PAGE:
Obesity can have an impact on your day-to-day life and can make it difficult to do physical activities like climbing stairs.3 Feeling tired regularly or lack of energy is also a symptom of obesity that people experience.



To learn more, click here.
Which statement best describes the relationship between childhood and adulthood obesity?

Around 80% of adolescents living with obesity will continue to have obesity in their adulthood.

Learn more about speaking to adolescents about obesity sensitively here.

Although some people assume children will ‘grow out’ of excess weight as they age, in fact, children and adolescents living with obesity are 5 times more likely to carry the disease into adulthood compared to those who do not live with it.



Learn more about speaking to adolescents about obesity sensitively here.

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References
  1. Lau, DCW., et al. Canadian Adult Obesity Clinical Practice Guidelines: The Science of Obesity. Available from: https://obesitycanada.ca/guidelines/science. Last accessed April 2024
  2. Hall K, Kahan S. Maintenance of Lost Weight and Long-Term Management of Obesity. Medical Clinics of North America, 2018 January; 102 (1). pp 183-197
  3. Rueda-Clausen, F. et al. Canadian Adult Obesity Clinical Practice Guidelines: Assessment of People Living with Obesity. Available from: https://obesitycanada.ca/guidelines/assessment. Last accessed April 2024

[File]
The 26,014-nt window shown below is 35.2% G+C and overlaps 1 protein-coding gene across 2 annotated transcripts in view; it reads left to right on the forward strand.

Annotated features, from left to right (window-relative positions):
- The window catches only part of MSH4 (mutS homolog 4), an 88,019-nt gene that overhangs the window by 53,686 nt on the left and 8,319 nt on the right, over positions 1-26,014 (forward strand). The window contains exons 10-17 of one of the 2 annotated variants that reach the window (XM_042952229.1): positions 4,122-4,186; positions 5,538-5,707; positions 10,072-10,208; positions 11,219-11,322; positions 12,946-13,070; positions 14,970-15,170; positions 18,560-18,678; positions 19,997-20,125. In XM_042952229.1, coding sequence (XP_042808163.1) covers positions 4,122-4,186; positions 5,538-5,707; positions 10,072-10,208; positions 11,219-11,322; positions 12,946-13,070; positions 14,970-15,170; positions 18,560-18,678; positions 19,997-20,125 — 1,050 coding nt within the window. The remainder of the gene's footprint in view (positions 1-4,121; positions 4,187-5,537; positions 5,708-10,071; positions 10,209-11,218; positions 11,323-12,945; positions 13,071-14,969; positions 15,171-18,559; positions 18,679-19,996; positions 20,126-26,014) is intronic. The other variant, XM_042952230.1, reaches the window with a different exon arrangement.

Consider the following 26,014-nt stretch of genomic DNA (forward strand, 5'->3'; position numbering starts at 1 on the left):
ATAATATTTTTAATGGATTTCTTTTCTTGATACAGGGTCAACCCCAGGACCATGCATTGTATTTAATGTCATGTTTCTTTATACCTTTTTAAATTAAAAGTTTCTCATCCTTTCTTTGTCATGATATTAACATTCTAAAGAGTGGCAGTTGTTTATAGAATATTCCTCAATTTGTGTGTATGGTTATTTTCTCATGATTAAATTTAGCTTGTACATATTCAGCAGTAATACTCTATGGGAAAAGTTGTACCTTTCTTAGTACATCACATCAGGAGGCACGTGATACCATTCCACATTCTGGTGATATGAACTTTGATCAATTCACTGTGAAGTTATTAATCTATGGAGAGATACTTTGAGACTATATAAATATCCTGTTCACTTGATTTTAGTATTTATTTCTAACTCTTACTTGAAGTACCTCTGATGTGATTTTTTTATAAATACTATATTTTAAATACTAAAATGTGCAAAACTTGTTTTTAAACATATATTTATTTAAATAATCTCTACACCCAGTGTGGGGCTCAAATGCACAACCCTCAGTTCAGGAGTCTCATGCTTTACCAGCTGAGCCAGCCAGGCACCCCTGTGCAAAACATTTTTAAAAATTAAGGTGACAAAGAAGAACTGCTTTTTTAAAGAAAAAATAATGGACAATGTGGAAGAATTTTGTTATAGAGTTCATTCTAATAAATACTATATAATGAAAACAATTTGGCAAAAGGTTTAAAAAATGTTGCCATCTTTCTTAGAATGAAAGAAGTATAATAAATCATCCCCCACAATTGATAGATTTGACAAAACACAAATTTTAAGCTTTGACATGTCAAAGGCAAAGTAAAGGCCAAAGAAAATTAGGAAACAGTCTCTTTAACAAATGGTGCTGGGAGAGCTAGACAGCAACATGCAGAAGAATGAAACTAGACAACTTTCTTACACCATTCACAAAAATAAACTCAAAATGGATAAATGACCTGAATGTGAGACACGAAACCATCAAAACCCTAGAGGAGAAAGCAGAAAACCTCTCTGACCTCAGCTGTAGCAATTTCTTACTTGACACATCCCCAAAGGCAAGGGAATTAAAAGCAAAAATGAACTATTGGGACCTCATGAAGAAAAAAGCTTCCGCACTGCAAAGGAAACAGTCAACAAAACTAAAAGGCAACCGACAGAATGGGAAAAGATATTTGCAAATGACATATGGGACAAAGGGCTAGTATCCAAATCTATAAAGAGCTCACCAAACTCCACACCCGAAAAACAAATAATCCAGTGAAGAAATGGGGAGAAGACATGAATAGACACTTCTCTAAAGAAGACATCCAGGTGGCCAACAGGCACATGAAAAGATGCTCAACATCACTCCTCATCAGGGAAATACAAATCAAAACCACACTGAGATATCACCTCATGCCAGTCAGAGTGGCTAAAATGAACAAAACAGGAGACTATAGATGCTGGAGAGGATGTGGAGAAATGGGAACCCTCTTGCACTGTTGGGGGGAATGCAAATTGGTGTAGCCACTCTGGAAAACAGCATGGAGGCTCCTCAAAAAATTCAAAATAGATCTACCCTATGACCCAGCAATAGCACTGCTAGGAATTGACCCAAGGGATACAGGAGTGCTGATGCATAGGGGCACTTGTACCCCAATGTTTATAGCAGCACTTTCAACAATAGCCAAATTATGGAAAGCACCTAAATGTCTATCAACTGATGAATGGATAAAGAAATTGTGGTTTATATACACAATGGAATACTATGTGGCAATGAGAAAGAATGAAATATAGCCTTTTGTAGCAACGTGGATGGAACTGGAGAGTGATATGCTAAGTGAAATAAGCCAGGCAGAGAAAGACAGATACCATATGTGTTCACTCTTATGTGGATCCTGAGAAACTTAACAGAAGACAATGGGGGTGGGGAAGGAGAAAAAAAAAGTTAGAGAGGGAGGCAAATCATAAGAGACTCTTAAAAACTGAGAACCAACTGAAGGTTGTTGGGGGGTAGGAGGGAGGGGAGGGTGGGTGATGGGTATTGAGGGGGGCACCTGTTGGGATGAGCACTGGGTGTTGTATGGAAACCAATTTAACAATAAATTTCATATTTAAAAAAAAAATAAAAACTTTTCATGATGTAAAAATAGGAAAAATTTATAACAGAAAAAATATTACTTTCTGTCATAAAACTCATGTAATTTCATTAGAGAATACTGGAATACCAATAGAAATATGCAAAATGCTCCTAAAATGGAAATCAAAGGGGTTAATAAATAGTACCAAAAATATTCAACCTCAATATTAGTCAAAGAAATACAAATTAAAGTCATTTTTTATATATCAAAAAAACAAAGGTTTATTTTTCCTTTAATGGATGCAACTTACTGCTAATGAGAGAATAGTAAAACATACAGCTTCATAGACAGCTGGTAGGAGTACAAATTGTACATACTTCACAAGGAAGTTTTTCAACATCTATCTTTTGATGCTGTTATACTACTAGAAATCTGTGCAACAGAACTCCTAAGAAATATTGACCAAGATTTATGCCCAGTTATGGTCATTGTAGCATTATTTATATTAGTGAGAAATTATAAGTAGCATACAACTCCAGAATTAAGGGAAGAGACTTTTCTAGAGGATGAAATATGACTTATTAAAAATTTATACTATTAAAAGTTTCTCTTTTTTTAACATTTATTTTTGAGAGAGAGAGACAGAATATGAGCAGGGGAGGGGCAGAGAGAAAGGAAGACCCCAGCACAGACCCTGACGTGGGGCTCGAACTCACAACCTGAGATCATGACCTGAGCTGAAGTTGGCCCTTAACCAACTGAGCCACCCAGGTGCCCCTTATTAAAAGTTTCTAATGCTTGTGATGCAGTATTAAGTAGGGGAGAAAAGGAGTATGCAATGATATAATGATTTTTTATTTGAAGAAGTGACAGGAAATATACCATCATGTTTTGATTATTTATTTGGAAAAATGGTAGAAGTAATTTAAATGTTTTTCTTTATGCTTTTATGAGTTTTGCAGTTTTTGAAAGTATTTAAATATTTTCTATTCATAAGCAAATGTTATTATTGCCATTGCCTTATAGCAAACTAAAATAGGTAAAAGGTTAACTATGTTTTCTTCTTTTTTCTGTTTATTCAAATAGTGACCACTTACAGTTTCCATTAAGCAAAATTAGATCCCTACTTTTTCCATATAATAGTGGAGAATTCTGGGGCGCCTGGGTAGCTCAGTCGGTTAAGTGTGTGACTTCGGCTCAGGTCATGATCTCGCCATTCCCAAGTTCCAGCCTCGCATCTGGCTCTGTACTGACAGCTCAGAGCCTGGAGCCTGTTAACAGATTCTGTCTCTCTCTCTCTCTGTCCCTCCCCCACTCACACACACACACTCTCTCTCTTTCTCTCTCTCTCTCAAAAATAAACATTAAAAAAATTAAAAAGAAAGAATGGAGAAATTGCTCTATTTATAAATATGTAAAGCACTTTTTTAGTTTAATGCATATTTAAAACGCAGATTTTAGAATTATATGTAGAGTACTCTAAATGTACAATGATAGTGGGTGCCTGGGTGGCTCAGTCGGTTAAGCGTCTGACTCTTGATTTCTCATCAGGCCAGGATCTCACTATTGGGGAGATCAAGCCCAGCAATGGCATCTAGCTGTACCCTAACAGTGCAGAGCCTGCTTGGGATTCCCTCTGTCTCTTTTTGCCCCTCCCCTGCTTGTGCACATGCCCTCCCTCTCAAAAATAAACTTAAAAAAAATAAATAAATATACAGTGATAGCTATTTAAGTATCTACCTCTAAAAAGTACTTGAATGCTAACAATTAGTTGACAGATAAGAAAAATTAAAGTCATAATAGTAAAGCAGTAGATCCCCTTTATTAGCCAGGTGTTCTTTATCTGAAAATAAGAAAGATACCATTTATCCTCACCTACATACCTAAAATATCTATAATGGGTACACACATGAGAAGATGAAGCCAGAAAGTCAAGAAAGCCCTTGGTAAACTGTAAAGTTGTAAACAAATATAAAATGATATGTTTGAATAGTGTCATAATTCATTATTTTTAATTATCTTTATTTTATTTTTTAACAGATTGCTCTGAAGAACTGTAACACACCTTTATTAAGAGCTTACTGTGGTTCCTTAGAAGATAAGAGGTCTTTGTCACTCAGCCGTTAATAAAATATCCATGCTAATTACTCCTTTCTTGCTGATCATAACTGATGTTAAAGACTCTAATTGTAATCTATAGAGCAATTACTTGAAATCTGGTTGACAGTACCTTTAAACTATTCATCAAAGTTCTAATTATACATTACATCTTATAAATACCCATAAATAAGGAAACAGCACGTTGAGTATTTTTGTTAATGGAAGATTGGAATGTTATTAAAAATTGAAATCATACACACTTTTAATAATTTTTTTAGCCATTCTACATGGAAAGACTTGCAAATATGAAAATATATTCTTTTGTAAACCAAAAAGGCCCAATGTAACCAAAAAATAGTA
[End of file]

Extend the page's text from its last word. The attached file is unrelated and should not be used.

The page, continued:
4. Horn, D. B., Almandoz, J. P., & Look, M. What is clinically relevant weight loss for your patients and how can it be achieved? A narrative review. Postgraduate medicine (2022), 134(4), 359–375
  5. Forhan M, Grand C, Hung P. Canadian Adult Obesity Clinical Practice Guidelines: Enabling Participation in Activities of Daily Living for People Living with Obesity. Available from: https://obesitycanada.ca/guidelines/participation. Last accessed April 2024
  6. WHO. Global Atlas on Cardiovascular Disease Prevention and Control. 2011. Available at: https://www.who.int/publications/i/item/9789241564373. Last accessed April 2024
  7. World Health Organization (WHO). Cardiovascular diseases (CVDs) factsheet. 2022. Available at: https://www.who.int/news-room/fact-sheets/detail/cardiovascular-diseases-(cvds). Last accessed April 2024
  8. Lopez-Jimenez F, Almahmeed W, Bays H. et al, 2022. Obesity and cardiovascular disease: mechanistic insights and management strategies. A joint position paper by the World Heart Federation and World Obesity Federation. European Journal of Preventive Cardiology,.Atherosclerosis: Causes, Symptoms, Risks and Tests. Available at: https://my.clevelandclinic.org/health/diseases/16753-atherosclerosis-arterial-disease. Last accessed April 2024
  9. Vallis TM, Macklin D, Russell-Mayhew S. Canadian Adult Obesity Clinical Practice Guidelines: Effective Psychological and Behavioural Interventions in Obesity Management. Available from: https://obesitycanada.ca/guidelines/behavioural. Last accessed April 2024
  10. Pedersen SD, Manjoo P, Wharton S. Canadian Adult Obesity Clinical Practice Guidelines: Pharmacotherapy for Obesity Management. Available from: https://obesitycanada.ca/guidelines/pharmacotherapy. Accessed April 2024
  11. Simmonds M, Llewellyn A, Owen CG, Woolacott N. Predicting adult obesity from childhood obesity: a systematic review and meta-analysis. Obes Rev. 2016 Feb;17(2):95-107. doi: 10.1111/obr.12334. Epub 2015 Dec 23. PMID: 26696565